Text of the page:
And, as Grant Robertson outlined on Wednesday, we are going to consult on Public Finance Act changes, to ensure that our Budget process also embeds wellbeing.
He will shortly be releasing a discussion document about how we do this.
We both agree that the public service and governments alike should have responsibility for reporting on wellbeing as part of our core financial processes.
The Challenge: Using Wellbeing analysis in policy
All this work is partly about using more data and evidence to inform policy. Monitoring and reporting (and Budget-level prioritisation of resources) needs to be complemented with a wide ranging shift in the way that agencies operate in order to focus on wellbeing.
Combining a broader set of indicators and generating advice about trade-offs are big challenges. This is why the Treasury has engaged widely on the Living Standard Framework with academics.
However, the harder part is making more and better information useful to the political process and the constitutional context in which officials’ advice operates.
In other words, my read is that academics have thought deeply about the conceptual issues of wellbeing, but less so about how to apply these issues to guide policy.
My view is that being serious about wellbeing requires a commitment to evaluation, and using evidence not just in new policy ideas, but old zombie ideas.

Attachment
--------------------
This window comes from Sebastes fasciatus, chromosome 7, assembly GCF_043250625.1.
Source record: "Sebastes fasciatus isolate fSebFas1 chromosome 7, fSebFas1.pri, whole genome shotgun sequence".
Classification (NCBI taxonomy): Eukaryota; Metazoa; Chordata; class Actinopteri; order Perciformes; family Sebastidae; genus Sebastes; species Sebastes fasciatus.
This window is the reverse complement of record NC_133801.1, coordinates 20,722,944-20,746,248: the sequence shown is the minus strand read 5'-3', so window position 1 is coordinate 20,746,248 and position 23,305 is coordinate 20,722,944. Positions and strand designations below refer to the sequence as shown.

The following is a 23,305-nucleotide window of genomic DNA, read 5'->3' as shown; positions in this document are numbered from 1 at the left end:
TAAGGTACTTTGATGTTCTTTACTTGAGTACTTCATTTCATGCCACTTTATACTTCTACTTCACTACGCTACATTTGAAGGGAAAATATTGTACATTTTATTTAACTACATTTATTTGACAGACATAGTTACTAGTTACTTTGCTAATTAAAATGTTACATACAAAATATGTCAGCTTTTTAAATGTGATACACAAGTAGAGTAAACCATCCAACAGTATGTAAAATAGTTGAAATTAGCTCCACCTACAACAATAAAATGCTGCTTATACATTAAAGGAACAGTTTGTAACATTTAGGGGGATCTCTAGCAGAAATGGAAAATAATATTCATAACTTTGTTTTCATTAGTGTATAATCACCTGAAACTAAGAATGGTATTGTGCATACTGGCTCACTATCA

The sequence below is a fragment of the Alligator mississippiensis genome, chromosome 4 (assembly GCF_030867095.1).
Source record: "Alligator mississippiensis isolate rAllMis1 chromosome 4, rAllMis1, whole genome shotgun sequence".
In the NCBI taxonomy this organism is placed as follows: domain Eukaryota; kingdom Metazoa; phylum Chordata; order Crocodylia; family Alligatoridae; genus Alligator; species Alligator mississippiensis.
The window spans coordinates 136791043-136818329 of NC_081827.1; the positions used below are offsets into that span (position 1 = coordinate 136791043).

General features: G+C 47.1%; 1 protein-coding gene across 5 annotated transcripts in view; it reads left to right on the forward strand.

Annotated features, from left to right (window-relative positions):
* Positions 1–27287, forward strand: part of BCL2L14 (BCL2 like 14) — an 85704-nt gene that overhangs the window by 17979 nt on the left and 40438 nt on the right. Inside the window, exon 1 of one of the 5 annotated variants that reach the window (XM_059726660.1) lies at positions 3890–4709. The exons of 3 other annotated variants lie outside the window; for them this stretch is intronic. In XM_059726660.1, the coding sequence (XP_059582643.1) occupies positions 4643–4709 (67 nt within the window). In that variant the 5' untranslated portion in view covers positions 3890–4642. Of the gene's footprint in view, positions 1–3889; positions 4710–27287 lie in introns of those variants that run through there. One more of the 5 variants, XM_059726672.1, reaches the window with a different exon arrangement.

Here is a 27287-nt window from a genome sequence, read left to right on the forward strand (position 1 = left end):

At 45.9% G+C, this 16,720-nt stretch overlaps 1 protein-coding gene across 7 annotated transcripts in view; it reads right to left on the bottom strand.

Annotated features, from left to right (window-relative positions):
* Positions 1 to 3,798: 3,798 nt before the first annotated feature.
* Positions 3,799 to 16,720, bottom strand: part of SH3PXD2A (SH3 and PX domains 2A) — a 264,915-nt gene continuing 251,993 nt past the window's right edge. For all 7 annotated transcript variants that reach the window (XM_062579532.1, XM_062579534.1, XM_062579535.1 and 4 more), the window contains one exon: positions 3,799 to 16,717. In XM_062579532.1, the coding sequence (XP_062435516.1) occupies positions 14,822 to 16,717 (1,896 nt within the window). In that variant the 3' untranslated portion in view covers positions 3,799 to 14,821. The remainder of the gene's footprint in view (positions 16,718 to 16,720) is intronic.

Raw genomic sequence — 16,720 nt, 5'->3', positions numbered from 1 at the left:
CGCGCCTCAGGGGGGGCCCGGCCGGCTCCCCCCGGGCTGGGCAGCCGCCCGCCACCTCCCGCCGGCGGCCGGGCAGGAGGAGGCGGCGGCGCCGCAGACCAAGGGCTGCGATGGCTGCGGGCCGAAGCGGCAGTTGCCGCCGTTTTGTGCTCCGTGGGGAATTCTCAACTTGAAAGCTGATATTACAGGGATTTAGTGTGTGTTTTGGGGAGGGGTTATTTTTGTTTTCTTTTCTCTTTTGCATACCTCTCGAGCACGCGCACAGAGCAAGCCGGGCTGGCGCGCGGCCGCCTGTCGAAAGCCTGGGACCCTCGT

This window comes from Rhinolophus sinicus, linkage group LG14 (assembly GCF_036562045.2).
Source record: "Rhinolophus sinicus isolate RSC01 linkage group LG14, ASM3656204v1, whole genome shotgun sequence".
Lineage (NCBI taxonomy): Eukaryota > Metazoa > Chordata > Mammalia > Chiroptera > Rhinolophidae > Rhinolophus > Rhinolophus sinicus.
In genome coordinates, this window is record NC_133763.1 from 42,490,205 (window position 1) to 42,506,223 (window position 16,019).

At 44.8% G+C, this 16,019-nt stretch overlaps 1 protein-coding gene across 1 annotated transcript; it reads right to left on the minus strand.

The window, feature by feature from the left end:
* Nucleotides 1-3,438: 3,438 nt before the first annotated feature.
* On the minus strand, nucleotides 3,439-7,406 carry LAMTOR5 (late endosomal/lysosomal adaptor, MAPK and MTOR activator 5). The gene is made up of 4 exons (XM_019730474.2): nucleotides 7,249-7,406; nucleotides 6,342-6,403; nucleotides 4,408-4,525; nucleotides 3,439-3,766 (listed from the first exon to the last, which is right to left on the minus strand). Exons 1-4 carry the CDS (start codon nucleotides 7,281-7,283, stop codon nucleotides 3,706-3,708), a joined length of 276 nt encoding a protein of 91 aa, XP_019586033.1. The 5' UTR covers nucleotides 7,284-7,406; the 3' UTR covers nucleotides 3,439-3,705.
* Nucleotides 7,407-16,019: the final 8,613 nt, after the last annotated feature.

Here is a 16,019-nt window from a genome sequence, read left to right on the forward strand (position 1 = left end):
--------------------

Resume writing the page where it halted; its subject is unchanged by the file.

Testing, such as through Randomised Control Trials (RCTs), and committing to use evaluation to inform ongoing political mandates, is required for this to work.
The problem is, of course, it is a brave Minister who commits to a process that might expose their great policy idea as having failed.
But we need to face up to this risk, if we’re going to improve the quality and services government delivers.
As I have said, this requires a closer look at some Government objectives that are currently described qualitatively.
It requires enabling better collaboration to address complex issues.
The consultation on State Sector Reform is an opportunity to arrange the massive ship of state in a way that enables better collaboration.
But we also need to be clear about accountabilities and what fulfilling them looks like.
Section 32 of the State Sector Act currently requires agency Chief Executives to take a stewardship approach to the legislation they are responsible for.
Just as the budget process focuses too narrowly on new marginal spending and simply rolls over the bulk of existing spending without even raising an eyebrow, our policy agencies take a ‘set-and-forget’ approach, without incorporating evaluation, research, monitoring, and - importantly - reviewing of their stewardship responsibilities.
So, my challenge is to revisit policy decisions, demand good analysis by agencies, and engage in the evaluation process.
As Grant Robertson said on Wednesday, we want to be a country that is prosperous, but cares about who shares in that prosperity, how we look after our land and our water, how we make our people healthier, more secure, more skilled and more reflective, and where we connect our communities.
Thank you again for being here, especially those who have travelled. I wish you the very best for a fruitful third day of the conference.